A lot more to discover when comparing these two (and the other 27) Sankey diagrams.

From a presentation by Swiss company CTU Clean Technology Universe AG comes this Sankey diagram for energy flows in a wood gas process.

The diagram is set up for wood with 50% humidity and an energy content of 1 MJ. The process steps drying, gasification, methanation, CO2 removal yield gas with an energy content of 0,71 MJ (71%). Much of the offheat is recovered in the process, excess heat is fed to district heating.

Wood in brown, gas in orange, heat in red and electricity in blue.

Another Sankey diagram for wood gas here.

Consulting firm Rytec analyzes energy and heat utilization level of Swiss waste incineration plants and visualizes the processes using Sankey diagrams.

This Sankey diagram from their website is a simplified view and offers no details as to the actual figures. More detail can be found in this project summary (PDF).

Diagram labeled in German, but thanks to my friend Google Translate, I can identify ‘heating’, ‘boiler’, ‘energy conversion’ and ‘flue gas losses’. Orange streams to the top are losses.

From the Swiss Energy Statistics for 2005 published by BFS comes the following Sankey diagram.

Flows are in GWh. The large pale streams on the left are imports and exports. The vertical bands are domestic energy production (different types of electricity generation) at the top. A breakdown of the consuming sectors is shown in the lower part.

Will try to dig out a more recent energy balance for Switzerland to compare.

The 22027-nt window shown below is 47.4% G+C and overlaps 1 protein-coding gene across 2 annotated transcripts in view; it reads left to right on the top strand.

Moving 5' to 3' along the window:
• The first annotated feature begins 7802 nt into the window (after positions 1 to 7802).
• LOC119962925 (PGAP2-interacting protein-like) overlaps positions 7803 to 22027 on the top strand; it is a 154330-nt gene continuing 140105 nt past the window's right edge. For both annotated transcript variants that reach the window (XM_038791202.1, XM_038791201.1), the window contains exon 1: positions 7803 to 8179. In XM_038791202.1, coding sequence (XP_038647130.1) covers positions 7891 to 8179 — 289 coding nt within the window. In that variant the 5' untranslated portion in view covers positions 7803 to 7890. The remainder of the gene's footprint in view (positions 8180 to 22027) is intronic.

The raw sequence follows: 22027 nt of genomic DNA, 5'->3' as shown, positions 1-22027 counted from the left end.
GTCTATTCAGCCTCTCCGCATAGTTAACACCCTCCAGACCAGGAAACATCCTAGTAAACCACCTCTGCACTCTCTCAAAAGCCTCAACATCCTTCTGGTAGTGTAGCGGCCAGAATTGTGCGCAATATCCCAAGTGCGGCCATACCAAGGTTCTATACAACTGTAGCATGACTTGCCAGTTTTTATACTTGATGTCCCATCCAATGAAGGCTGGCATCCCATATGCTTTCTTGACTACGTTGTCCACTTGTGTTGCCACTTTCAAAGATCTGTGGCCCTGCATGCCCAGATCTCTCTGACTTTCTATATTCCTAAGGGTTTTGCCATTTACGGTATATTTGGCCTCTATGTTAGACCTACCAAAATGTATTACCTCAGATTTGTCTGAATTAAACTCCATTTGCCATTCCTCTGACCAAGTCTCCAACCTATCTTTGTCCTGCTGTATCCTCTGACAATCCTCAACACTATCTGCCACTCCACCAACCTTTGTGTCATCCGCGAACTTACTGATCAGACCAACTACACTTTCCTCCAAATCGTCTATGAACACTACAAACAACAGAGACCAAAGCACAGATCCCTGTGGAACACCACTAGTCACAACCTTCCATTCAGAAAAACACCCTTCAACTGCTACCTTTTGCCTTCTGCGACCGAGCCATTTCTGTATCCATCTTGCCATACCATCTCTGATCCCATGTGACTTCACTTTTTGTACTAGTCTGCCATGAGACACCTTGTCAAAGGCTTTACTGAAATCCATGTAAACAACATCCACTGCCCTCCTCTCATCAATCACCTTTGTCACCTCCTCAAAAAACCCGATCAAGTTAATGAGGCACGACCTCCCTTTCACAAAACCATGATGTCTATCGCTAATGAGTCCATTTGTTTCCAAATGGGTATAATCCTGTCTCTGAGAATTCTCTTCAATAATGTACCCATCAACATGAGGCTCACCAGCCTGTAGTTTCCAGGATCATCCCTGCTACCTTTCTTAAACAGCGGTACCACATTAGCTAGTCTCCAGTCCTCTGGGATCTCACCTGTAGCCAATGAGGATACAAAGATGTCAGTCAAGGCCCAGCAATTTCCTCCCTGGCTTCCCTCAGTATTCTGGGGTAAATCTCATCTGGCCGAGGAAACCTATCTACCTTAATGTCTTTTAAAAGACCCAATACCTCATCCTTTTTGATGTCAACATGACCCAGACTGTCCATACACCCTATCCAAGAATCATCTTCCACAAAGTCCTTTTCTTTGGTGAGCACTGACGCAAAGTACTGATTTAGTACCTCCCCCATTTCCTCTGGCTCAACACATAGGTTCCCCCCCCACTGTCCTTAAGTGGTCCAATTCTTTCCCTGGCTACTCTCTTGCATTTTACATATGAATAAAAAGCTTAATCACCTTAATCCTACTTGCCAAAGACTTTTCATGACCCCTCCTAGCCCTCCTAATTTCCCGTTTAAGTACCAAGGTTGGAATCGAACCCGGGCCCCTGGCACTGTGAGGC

I received another diagram from Gabor Doka, who already pointed out the Swiss biomass flows Sankey diagrams to me. Gabor seems to have a close eye on publications in the environmental field in Switzerland, and he apparently is an avid follower of this blog. I appreciate.

He writes:

Now a very similar topic (just wood flows in Switzerland) but probably a by-the-book example of how not to do Sankey diagrams. This is from the FOEN magazine “Umwelt” issue 4/2008 (full PDF 8 MB here)

Shown are wood flows in Switzerland in million cubic metre. Again only in German though.

Errors that I saw include:
a) flows are slimming, when pointing in a non-vertical direction (“angle-dependent violation of mass conservation”). See e.g. “Stammholz Export” and “Energieholz” which both should be 1.3, but the latter is larger.
b) Addition of imports does not lead to wider flows. The author could not be bothered to deal with small flows, although 0.1 represents a 14 % increase over 0.7, i.e. perceptible.
c) The arrows representing “0.1” are over 2 times too wide, i.e. they visually represent 0.23. Also the arrow representing 0.7 is somewhat larger.

He continues:

What I do like is visual aid of identifying inland consumption (red arrows). Also inputs and outputs add up, which is always a nice thing 😉 However, this seems like a stitched together diagram drawn manually (and probably re-drawn for publication). This is supported by the angled design and observation that in the original paper publication, the main input representing 5.7 Mio m2 is exactly 5.7 cm wide…

Not much more to add from my side. Thanks, Gabor, for this contribution.